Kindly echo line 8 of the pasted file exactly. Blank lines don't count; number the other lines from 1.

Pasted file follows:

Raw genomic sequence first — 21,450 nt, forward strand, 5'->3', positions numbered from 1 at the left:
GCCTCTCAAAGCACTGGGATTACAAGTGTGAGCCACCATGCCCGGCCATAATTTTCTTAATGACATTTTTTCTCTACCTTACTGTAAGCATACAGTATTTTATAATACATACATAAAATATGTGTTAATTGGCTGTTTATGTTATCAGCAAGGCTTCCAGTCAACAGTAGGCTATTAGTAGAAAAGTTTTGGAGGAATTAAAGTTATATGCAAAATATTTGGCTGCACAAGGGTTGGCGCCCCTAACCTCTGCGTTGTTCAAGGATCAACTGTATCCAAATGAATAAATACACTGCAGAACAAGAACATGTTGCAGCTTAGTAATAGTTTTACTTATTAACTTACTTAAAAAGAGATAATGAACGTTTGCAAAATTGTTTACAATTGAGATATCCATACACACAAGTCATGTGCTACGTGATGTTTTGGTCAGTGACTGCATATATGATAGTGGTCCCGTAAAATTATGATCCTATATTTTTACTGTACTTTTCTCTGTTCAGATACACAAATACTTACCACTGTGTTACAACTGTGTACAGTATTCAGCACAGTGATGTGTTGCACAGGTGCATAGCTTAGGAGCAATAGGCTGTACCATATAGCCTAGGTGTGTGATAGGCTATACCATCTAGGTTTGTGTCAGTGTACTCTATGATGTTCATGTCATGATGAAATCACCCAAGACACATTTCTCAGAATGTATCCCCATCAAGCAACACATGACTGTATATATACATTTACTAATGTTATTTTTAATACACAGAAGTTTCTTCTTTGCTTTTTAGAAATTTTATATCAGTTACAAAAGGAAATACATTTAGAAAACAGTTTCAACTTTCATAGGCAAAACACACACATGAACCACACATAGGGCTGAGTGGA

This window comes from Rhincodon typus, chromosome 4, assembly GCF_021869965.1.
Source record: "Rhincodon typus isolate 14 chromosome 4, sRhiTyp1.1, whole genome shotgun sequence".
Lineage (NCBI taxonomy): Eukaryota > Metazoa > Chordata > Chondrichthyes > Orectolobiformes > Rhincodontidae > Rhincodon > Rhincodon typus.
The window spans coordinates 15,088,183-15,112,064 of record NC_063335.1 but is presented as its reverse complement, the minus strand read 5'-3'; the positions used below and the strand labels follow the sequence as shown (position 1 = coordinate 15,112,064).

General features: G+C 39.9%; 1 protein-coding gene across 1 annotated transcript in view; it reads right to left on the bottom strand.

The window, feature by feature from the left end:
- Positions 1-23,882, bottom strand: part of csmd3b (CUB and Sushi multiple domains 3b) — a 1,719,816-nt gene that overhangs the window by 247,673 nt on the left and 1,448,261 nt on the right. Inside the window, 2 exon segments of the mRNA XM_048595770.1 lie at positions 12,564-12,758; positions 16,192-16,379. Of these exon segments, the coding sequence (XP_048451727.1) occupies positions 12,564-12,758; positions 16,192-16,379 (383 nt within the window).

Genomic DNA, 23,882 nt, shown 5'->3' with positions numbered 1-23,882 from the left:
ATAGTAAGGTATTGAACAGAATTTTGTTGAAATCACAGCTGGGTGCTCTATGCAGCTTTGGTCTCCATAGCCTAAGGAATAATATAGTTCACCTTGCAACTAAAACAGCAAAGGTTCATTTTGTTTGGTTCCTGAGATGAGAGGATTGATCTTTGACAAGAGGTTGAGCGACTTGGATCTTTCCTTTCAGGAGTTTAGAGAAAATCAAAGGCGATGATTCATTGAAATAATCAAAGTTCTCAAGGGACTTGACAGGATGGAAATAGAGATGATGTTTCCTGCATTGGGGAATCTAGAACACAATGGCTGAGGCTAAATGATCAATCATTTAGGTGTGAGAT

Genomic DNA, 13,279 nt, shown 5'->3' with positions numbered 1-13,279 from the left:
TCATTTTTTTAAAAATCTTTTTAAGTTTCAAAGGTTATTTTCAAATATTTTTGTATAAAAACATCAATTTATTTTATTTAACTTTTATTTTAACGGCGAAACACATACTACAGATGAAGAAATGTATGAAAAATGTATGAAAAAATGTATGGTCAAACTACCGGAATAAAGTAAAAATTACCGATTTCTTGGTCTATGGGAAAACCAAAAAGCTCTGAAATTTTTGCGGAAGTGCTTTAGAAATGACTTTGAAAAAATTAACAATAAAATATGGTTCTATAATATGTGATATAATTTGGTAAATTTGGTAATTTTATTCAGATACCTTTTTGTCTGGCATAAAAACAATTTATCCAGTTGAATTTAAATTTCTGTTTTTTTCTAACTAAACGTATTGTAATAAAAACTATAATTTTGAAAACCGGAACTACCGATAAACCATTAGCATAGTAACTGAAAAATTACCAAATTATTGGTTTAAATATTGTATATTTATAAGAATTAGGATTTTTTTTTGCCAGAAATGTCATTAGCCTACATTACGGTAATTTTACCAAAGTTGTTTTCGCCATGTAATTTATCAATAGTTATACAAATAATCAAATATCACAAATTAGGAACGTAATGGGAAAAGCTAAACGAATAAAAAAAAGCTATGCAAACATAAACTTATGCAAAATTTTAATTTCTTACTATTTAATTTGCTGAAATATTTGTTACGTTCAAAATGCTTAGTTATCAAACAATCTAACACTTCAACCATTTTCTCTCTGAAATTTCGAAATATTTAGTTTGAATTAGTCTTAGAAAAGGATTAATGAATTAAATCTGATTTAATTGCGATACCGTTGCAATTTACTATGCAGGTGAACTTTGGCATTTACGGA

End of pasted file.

The window, feature by feature from the left end: